What is a Bonded Abrasive?

A resin bonded abrasive is a grinding or cutting tool composed of abrasive grains which are held tightly together by a bonding agent and typically reinforced with a woven material. Within the bonded abrasives category are grinding and cutting wheels, as well as “stones” in a variety of shapes and sizes.

Main Components of Resinoid Bonded Abrasives

Abrasive Grains

Abrasive grains, sometimes referred to as grit, are particles of man-made compounds. The chemical structure of the grains determines the physical properties such as the shape and sharpness of each particle along with its hardness and friability (the propensity to break down). Common grain types used in making bonded abrasives include:

  • A – Aluminum Oxide: A tough blocky shaped grain used for cutting metals and other high tensile strength materials without excessive fracturing
  • C – Silicon Carbide: A very hard and very sharp abrasive suited for non-metallic materials such as concrete
  • Z – Zirconium: A very fine, dense crystalline grain which can be used for rugged stock removal
  • SG – Ceramic: A unique ceramic aluminum oxide that is two or three times tougher than standard aluminum oxide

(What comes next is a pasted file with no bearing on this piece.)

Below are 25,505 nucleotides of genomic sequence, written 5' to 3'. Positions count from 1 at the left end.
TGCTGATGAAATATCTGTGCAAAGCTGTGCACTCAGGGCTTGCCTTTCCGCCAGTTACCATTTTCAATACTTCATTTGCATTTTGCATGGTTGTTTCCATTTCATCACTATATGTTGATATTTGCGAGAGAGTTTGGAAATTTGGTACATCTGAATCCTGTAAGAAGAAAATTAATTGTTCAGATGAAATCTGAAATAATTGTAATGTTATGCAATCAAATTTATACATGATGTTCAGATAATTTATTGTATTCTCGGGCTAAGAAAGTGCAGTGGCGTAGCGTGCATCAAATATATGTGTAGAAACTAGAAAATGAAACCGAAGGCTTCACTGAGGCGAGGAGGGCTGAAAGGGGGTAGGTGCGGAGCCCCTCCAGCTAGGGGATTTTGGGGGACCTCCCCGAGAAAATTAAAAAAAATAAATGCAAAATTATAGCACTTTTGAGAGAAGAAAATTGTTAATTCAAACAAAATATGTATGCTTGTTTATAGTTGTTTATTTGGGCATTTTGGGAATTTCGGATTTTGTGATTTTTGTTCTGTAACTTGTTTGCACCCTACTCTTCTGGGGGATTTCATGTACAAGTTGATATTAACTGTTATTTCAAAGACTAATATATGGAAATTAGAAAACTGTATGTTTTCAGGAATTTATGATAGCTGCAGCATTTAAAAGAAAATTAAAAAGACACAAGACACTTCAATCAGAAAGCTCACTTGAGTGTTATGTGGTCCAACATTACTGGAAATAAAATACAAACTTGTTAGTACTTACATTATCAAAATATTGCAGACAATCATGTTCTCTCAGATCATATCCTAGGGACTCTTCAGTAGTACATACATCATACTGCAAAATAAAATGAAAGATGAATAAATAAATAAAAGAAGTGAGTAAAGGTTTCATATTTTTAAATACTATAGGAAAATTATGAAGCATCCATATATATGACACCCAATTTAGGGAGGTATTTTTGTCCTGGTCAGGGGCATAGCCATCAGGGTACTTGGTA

Bonding Agent

The bonding agent that holds the grains together determines the resistance of the wheel.


The reinforcement material provides strength to operate the abrasive product at the marked maximum RPMs and to withstand lateral pressure that is applied during use. This critical element, unseen to the naked eye, determines the structural strength of the product.

Combining the Components

During the manufacturing process, these three components are combined to form an abrasive tool. The grains and bonding agents are measured, combined, and then pressed in an automated hydraulic press.

graphic of bonded abrasive

How a Wheel Works

how a wheel works graphic

Common Occurrences With Grinding/Cutting Applications

As a wheel is grinding and/or cutting, some situations may occur with the application such as glazing or loading. Here is a description of each of these occurrences and some possible solutions.

illustration of glazing

Solutions to Glazing

  • Dress the wheel for a temporary solution
  • Use a softer bond and/or coarser grit wheel
illustration of loading

Solutions to Loading

  • Dress the wheel for a temporary solution
  • Use the correct wheel for the application